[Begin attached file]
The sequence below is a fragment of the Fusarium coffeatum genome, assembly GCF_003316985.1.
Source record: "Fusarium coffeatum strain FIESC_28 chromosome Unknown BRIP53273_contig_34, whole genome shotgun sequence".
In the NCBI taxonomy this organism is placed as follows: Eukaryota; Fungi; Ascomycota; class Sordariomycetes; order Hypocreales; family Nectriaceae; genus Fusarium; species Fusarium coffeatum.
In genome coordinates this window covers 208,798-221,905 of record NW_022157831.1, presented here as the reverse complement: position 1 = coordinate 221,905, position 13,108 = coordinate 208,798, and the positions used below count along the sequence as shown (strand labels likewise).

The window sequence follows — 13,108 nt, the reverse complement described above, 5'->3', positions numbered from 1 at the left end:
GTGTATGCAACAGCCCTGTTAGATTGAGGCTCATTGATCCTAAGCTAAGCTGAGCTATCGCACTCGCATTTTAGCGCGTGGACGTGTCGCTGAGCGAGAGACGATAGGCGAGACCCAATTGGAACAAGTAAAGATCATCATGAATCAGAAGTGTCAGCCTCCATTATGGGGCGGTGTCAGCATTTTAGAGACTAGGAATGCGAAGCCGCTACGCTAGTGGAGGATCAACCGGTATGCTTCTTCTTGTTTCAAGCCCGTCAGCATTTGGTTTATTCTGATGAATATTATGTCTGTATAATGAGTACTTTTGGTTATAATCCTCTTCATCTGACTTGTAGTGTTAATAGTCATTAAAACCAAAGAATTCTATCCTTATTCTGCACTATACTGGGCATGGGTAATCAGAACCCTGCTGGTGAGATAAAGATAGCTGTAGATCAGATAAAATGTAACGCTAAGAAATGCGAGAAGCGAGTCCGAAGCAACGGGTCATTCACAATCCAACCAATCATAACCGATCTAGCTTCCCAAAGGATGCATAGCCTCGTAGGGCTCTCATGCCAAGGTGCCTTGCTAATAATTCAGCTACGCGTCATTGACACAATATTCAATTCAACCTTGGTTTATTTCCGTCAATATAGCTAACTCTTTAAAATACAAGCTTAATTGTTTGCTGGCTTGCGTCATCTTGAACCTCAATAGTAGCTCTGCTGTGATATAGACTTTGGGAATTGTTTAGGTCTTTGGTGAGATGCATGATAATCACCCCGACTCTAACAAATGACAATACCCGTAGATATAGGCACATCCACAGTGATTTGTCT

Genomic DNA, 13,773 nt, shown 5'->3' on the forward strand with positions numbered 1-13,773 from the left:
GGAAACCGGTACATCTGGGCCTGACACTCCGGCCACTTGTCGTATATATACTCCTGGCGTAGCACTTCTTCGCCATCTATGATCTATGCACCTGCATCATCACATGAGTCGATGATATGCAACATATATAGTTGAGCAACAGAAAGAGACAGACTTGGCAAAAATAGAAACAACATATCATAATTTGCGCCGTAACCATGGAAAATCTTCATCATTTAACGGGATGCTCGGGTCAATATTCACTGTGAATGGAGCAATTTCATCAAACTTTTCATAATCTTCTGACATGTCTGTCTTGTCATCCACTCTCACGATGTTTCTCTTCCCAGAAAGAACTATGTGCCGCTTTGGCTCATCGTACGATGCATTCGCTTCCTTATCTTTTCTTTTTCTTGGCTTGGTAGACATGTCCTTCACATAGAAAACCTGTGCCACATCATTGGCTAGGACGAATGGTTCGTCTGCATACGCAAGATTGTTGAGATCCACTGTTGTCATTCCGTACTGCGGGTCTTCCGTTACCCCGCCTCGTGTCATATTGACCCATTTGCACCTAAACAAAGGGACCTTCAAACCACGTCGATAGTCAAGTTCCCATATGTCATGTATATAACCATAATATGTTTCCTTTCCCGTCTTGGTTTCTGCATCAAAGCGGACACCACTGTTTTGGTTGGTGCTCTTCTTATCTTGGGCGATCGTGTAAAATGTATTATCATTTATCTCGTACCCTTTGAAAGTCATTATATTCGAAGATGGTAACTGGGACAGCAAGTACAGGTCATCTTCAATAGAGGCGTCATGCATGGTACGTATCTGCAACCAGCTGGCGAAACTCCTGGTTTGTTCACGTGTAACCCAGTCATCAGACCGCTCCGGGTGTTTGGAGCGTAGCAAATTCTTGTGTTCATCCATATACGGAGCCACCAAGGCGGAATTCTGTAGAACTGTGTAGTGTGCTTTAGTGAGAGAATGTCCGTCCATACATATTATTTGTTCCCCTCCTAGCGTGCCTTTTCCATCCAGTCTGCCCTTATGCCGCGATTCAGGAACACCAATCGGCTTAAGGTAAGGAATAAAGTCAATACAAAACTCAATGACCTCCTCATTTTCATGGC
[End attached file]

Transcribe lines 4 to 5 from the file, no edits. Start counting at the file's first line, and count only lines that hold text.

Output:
In genome coordinates this window covers 208,798-221,905 of record NW_022157831.1, presented here as the reverse complement: position 1 = coordinate 221,905, position 13,108 = coordinate 208,798, and the positions used below count along the sequence as shown (strand labels likewise).

The window sequence follows — 13,108 nt, the reverse complement described above, 5'->3', positions numbered from 1 at the left end: